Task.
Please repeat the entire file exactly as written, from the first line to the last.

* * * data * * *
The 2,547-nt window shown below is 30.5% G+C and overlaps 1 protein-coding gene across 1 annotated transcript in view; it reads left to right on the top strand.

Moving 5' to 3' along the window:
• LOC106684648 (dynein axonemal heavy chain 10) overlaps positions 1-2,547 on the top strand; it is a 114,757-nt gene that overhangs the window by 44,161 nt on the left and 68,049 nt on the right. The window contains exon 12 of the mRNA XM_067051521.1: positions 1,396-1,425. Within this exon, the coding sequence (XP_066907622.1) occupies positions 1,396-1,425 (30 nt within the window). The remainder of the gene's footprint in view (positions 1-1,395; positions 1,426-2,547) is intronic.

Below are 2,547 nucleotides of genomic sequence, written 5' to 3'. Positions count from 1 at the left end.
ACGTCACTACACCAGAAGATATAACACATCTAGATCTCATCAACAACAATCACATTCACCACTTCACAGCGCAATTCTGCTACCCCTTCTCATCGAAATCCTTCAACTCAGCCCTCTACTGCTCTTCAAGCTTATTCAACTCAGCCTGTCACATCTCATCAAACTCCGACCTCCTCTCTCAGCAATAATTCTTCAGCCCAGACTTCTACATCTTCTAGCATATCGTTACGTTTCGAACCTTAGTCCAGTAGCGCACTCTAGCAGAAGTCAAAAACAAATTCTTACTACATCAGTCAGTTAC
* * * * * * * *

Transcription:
The 2,547-nt window shown below is 30.5% G+C and overlaps 1 protein-coding gene across 1 annotated transcript in view; it reads left to right on the top strand.

Moving 5' to 3' along the window:
• LOC106684648 (dynein axonemal heavy chain 10) overlaps positions 1-2,547 on the top strand; it is a 114,757-nt gene that overhangs the window by 44,161 nt on the left and 68,049 nt on the right. The window contains exon 12 of the mRNA XM_067051521.1: positions 1,396-1,425. Within this exon, the coding sequence (XP_066907622.1) occupies positions 1,396-1,425 (30 nt within the window). The remainder of the gene's footprint in view (positions 1-1,395; positions 1,426-2,547) is intronic.

Below are 2,547 nucleotides of genomic sequence, written 5' to 3'. Positions count from 1 at the left end.
ACGTCACTACACCAGAAGATATAACACATCTAGATCTCATCAACAACAATCACATTCACCACTTCACAGCGCAATTCTGCTACCCCTTCTCATCGAAATCCTTCAACTCAGCCCTCTACTGCTCTTCAAGCTTATTCAACTCAGCCTGTCACATCTCATCAAACTCCGACCTCCTCTCTCAGCAATAATTCTTCAGCCCAGACTTCTACATCTTCTAGCATATCGTTACGTTTCGAACCTTAGTCCAGTAGCGCACTCTAGCAGAAGTCAAAAACAAATTCTTACTACATCAGTCAGTTAC